Cayman’s financial intelligence unit has busy year

| 23/11/2009

(CNS): Some 320 reports of untoward financial goings on were reported to Cayfin during the 2008/2009 financial year compared to 247 the year before, representing a 29% increase in cases. The Financial Reporting Authority said 284 of those were completed before the fiscal year end and the organisation continued to work on the other 36. In its annual report the authority said that 61%of the cases reported to it were suspicious activity reports or fraud, while drug trafficking and tax evasion made up only 6% of the reports made to Cayfin this past year. (Director of Cayfin Lindsey Cacho)

The FRA, which is widely known as Cayfin, is a Financial Intelligence Unit (FIU) created by the Proceeds of Crime Law (2008), which came into force on 30 September 2008.  It is the Cayman Islands’ national agency responsible for receiving, requesting, analysing and disseminating disclosures of financial information concerning proceeds of criminal conduct, or in order to counter money laundering, terrorism, the financing of terrorism or suspicions of any of those crimes.

According to the report, total cases that the Cayman Islands investigates has increased steadily over the past five years, with 2008/09 representing the authority’s busiest year. The 320 cases it dealt with this year involved 435 legal entities and 545 people.

“During the past year we witnessed an increase of suspicious activities reported by the financial service providers, as well as requests for information coming from our overseas counterparts,” Lindsey Cacho, the director of the Financial Reporting Authority, says in his opening message in the report. “In spite of the economic downturn facing these islands as well as its effects worldwide, these increases may very well be attributed to the continued vigilance undertaken by the financial service providers and other entities.”

Despite the number of cases reported to Cayfin, however, well over one third was not acted upon. The FRA says that once it receives information regarding a potential crime, it is reviewed and a determination is made regarding onward disclosure. “Intelligence which does not meet the threshold for disclosure is retained in our confidential database pending any future developments,” the report stated.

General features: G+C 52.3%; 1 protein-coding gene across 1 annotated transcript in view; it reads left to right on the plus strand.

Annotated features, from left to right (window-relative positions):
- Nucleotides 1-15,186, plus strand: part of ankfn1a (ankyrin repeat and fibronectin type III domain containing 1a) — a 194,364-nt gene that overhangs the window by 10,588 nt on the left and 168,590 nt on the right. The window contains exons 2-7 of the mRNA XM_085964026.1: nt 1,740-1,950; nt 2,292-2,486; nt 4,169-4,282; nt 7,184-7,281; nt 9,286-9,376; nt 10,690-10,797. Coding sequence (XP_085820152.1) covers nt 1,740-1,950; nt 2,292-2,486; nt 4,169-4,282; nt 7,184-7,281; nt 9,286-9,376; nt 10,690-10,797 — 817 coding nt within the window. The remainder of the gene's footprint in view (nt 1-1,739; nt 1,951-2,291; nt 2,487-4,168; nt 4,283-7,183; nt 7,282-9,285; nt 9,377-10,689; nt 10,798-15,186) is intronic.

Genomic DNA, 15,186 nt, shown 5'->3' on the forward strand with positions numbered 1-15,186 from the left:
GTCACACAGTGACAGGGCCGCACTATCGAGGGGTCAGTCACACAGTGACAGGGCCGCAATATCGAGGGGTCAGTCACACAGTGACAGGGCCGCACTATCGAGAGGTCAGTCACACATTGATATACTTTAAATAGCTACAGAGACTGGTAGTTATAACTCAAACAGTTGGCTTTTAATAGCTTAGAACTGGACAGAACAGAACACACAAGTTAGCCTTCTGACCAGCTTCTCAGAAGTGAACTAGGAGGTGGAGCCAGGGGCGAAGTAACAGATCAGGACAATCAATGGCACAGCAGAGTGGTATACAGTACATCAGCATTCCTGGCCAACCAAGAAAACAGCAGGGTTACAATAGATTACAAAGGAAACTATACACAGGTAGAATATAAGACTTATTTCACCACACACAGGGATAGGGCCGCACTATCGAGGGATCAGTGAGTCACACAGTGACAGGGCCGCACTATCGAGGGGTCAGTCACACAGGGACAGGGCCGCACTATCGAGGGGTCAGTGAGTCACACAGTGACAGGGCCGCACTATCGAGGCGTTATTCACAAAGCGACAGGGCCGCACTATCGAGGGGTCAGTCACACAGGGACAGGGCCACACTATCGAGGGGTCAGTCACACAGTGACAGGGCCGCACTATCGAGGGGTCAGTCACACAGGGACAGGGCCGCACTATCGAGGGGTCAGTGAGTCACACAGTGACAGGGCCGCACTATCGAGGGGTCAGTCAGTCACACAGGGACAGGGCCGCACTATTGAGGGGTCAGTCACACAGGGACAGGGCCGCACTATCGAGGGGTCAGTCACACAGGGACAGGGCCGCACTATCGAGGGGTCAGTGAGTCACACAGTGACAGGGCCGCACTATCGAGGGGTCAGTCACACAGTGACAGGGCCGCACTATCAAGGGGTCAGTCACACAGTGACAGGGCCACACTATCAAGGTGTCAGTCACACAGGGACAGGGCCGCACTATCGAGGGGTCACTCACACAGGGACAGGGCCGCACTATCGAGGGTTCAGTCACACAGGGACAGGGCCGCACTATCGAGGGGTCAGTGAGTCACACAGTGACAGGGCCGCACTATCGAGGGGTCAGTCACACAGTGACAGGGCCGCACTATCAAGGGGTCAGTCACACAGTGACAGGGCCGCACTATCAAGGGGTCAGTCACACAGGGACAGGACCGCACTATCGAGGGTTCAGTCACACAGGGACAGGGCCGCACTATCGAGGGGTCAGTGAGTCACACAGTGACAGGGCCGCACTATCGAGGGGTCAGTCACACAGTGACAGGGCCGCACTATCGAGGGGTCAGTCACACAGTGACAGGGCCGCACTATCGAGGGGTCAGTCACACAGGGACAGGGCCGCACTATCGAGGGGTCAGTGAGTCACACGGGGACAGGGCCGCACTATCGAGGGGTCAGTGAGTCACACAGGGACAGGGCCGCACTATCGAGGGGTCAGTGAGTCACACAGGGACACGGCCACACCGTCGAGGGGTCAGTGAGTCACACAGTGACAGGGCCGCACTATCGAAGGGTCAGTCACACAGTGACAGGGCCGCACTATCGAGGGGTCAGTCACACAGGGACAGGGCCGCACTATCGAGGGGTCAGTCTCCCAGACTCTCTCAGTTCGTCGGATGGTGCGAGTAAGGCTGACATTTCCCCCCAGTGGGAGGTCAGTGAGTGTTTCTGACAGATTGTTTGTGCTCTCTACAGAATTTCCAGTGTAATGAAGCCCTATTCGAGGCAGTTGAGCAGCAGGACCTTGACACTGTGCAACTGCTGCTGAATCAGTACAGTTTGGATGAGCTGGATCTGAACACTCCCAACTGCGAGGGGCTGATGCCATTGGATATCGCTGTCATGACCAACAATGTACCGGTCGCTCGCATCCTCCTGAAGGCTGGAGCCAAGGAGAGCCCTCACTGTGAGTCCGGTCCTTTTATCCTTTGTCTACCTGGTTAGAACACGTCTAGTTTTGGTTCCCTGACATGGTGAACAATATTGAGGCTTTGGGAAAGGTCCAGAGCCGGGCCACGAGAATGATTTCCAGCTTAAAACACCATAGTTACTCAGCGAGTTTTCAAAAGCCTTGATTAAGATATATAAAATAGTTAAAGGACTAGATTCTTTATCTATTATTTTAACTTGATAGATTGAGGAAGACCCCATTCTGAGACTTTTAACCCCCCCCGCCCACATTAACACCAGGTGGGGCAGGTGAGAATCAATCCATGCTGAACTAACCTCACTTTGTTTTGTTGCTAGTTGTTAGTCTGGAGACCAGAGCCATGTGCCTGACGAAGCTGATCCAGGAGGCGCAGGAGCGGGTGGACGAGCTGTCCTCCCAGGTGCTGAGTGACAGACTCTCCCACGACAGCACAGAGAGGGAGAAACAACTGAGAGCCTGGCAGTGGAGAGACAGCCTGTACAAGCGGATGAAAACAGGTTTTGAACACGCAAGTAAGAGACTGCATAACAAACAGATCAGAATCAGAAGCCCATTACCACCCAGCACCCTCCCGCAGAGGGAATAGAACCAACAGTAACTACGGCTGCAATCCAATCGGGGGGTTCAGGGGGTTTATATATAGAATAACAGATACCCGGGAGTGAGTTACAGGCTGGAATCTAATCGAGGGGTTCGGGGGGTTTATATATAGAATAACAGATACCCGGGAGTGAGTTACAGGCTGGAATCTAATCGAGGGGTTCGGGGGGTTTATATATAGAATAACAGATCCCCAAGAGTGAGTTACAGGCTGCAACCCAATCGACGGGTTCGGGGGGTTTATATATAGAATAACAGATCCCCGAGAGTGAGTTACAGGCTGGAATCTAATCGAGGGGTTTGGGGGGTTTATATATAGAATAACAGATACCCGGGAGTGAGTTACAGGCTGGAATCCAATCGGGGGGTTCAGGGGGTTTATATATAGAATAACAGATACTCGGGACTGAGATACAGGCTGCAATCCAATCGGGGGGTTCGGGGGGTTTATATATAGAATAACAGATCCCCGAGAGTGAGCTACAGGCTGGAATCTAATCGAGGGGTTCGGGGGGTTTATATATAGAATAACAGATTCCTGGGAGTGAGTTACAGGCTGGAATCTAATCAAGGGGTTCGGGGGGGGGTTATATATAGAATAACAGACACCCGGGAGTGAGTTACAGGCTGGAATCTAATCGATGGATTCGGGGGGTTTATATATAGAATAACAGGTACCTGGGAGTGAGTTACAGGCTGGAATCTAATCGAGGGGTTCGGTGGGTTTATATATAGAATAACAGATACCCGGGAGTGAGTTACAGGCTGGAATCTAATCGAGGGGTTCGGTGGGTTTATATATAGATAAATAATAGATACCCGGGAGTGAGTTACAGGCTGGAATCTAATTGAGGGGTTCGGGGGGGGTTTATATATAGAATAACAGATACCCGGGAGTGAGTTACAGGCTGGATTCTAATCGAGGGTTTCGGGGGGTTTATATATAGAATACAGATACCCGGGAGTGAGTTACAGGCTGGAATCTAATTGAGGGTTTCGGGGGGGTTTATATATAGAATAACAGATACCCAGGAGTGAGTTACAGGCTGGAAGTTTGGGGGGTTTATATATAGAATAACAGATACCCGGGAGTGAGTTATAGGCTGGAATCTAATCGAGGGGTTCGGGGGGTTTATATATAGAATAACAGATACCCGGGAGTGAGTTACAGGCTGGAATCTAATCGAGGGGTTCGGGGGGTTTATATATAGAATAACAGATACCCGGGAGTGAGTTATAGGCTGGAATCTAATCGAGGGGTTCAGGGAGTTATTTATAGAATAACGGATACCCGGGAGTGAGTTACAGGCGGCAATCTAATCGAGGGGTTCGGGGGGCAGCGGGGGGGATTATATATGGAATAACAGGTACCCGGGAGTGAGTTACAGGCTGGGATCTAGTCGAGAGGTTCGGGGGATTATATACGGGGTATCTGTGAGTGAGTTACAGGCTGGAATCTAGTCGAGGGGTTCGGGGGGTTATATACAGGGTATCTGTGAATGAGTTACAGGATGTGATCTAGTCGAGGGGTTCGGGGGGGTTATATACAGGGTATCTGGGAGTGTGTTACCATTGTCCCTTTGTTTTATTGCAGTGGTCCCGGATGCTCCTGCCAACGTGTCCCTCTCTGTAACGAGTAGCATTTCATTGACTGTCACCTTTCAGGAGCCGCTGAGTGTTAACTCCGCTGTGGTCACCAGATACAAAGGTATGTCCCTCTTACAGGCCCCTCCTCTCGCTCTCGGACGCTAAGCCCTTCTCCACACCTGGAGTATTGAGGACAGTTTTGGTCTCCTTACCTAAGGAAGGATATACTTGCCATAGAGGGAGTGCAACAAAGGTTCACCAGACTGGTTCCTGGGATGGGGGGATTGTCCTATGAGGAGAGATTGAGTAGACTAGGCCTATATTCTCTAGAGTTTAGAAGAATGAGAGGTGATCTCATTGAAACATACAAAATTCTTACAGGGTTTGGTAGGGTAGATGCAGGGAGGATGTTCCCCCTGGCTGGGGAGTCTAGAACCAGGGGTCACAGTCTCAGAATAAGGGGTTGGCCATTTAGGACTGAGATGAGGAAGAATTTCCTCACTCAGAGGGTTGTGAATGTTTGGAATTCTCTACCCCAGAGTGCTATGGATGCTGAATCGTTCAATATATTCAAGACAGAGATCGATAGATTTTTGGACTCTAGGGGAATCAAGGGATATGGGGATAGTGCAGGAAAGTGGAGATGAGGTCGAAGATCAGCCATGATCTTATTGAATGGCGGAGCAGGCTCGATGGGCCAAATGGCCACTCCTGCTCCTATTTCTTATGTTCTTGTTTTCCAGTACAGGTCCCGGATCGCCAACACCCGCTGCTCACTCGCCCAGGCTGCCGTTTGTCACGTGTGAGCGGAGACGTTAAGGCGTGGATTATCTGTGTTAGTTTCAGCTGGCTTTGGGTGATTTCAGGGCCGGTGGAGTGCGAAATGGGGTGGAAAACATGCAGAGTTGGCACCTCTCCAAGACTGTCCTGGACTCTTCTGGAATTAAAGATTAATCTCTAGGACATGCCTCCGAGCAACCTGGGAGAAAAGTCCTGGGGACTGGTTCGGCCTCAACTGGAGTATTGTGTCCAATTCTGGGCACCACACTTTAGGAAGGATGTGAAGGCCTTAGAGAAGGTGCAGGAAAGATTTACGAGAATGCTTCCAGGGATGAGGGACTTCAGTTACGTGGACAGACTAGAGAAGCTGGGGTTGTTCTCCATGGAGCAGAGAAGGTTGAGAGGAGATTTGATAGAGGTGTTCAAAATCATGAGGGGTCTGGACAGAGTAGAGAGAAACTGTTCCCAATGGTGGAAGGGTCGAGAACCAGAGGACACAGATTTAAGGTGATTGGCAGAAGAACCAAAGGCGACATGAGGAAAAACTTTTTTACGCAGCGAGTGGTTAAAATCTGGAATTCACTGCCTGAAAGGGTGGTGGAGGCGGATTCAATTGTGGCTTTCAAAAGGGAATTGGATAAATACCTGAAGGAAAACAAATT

Of the 320 cases received, 118 required no further action, 63 cases were disclosed to local law enforcement agencies, and onward disclosures to overseas agencies totalled 35, the report reveals. Cayfin says it released information to 36 different countries and noted that some cases were disclosed to multiple nations because of the international nature of the potential crimes. The United States made the most information requests, followed by the UK.

Almost a third of all cases reported to Cayfin came from banks; overseas financial intelligence units provide 20% of the reports and attorney’s 9%. The report also noted that this year there was a significant increase in reports coming from independent directors and the real estate sector.

The subjects of the reports came from 64 different countries and the greatest number was from the United States. The Cayman Islands was the next highest with 56 subjects being reported up from 36 last year.

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  1. Anonymous says:

    yeah and they have just lost their most experienced investigator on POCL – as I understand it no-one else has POC investigation experience since a certain DC left